A recent decision by the U.S. Court of Appeals for the Fifth Circuit (“Fifth Circuit”) calls into question the FCC’s treatment of delinquent Universal Service Fund (“USF”) fees as “debts” owed to the U.S. government, subject to the collection procedures of the Debt Collection Improvement Act of 1996 (“DCIA”). Under the DCIA, Congress authorized federal agencies, including the Federal Communications Commission (“FCC” or “Commission”) to adopt rules to address payment and collection of “debts” owed to government agencies. The DCIA, however, does not clearly define “debt”, leaving agencies to determine what qualifies as a “debt” owed to the United States. In its rules under the DCIA, the FCC defined “agency” to include the FCC and all “reporting components” of the Commission, including the USF and Telecommunications Relay Services (“TRS”) Fund. The FCC has accordingly interpreted the term “debt” to include unpaid USF fees. The Commission relies upon this as authority to collect delinquent USF contributions.
While the FCC has defined its USF and TRS Funds as “agencies” under the DCIA, the FCC does not actually administer these Funds. Private non-profit entities administer these programs. The Universal Service Administrative Company (“USAC”) administers the USF, while Rolka Loube Saltzer Associates (“RLSA”) manages the TRS Fund. The Fifth Circuit recently called into question the assumption that either of these entities qualifies as an “agency” under the DCIA. In U.S. ex rel. Shupe v. Cisco Sys., Inc., the Fifth Circuit found that, for purposes of the False Claims Act (“FCA”), USAC is not the U.S. government, and the USF is not a government fund. Although the decision did not explicitly address the DCIA, the court’s findings may undermine the ability of the FCC, Treasury, and the Department of Justice (“DOJ”) to collect delinquent USF or TRS Fund contributions. At least one company has argued, in comments before the FCC, that under this decision, delinquent USF fees do not qualify as “debts” owed to the U.S. government under the DCIA.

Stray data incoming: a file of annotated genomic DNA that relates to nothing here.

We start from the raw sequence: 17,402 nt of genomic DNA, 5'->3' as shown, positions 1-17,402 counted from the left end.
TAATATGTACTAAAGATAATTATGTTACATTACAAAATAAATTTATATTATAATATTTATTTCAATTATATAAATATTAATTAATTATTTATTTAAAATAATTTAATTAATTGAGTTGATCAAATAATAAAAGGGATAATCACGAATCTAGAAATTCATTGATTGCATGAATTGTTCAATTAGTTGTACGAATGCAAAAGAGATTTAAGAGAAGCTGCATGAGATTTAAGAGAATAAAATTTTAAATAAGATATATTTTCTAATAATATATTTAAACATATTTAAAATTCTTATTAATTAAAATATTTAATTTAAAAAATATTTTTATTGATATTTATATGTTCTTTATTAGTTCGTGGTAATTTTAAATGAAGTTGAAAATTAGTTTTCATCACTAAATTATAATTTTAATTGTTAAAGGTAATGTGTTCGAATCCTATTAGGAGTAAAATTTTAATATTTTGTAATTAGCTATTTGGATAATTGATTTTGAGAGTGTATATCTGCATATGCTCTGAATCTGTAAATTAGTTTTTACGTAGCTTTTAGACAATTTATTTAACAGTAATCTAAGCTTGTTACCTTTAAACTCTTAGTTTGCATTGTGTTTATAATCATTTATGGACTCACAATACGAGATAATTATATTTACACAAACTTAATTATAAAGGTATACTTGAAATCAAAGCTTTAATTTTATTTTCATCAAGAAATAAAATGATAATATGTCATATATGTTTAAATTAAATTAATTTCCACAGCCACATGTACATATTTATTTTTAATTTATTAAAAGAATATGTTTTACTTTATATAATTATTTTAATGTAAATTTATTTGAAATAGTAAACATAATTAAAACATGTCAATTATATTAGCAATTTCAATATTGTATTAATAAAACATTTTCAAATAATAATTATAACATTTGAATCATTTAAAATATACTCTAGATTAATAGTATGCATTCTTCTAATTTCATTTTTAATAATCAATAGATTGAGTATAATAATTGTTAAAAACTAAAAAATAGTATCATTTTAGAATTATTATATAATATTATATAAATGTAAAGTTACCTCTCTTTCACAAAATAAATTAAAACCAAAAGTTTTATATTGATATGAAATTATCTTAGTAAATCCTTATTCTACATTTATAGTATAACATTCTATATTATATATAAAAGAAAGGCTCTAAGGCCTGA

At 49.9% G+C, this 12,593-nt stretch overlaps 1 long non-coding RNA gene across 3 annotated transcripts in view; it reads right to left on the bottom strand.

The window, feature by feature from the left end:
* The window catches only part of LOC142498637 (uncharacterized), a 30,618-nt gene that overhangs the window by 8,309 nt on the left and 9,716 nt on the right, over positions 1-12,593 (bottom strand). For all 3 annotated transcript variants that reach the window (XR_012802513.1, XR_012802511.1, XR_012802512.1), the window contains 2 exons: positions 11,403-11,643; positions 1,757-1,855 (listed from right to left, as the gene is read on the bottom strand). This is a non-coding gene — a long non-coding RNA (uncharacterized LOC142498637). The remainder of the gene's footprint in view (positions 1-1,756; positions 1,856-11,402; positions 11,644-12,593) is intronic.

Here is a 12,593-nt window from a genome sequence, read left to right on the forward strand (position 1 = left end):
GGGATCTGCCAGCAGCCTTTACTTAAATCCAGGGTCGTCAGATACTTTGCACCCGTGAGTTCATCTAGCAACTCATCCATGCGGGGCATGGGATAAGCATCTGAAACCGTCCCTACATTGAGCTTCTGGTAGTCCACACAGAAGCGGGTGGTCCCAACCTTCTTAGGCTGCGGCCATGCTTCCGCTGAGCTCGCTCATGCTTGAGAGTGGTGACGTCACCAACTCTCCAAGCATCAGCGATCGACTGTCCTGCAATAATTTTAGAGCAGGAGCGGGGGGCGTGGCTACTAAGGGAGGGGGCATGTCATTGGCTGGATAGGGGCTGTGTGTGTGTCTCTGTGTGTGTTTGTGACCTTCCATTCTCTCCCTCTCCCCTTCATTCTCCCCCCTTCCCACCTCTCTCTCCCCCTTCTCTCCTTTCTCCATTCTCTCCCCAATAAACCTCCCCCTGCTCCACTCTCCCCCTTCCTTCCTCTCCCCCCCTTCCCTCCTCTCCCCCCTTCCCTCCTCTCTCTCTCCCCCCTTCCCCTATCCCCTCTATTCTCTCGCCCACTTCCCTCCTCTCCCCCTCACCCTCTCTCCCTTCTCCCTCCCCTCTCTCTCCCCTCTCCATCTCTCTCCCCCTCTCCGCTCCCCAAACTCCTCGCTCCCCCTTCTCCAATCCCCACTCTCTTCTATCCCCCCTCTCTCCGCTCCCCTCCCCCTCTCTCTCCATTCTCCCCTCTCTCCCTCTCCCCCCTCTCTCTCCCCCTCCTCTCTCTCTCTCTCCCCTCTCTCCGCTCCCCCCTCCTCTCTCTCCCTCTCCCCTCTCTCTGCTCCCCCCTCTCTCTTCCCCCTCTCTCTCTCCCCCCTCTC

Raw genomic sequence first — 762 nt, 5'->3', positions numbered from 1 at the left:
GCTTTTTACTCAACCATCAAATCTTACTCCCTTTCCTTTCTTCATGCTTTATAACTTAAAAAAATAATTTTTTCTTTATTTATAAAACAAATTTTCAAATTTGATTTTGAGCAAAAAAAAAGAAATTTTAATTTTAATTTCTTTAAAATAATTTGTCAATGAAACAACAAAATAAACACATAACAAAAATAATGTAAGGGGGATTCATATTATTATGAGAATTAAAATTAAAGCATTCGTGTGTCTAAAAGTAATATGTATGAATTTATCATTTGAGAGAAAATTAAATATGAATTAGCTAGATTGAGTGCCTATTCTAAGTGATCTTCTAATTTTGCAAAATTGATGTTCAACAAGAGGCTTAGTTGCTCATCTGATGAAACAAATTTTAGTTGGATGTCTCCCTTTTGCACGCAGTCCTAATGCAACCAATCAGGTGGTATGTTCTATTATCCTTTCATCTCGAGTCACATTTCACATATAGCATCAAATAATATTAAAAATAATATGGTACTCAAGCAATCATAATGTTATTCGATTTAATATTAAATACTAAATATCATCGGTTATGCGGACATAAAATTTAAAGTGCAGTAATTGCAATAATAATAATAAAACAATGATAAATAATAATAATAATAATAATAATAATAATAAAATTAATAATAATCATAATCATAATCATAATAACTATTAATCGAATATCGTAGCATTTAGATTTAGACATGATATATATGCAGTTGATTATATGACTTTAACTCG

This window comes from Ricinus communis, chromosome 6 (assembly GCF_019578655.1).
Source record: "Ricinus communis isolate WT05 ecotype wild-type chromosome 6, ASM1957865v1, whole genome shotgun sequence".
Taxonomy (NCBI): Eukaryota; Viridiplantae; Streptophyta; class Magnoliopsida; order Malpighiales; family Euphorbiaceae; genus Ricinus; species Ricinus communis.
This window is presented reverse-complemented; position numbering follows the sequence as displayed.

Although further analysis is required, the Fifth Circuit’s decision may present opportunities for a carrier faced with a collection action on outstanding USF fees to challenge the application of the DCIA collections process. At a minimum, the decision calls into question the current assumptions that delinquent USF fees (and presumably TRS Fund contributions) qualify as “debts” owed to a federal “agency,” subject to collection under the DCIA. Clients facing outstanding USF liabilities and/or potential collection actions on outstanding USF or other Title II program fund fee invoices or forfeitures for non-payment of such fees should contact Jonathan S. Marashlian at email@example.com or (703) 714-1313 to discuss the options available given this decision.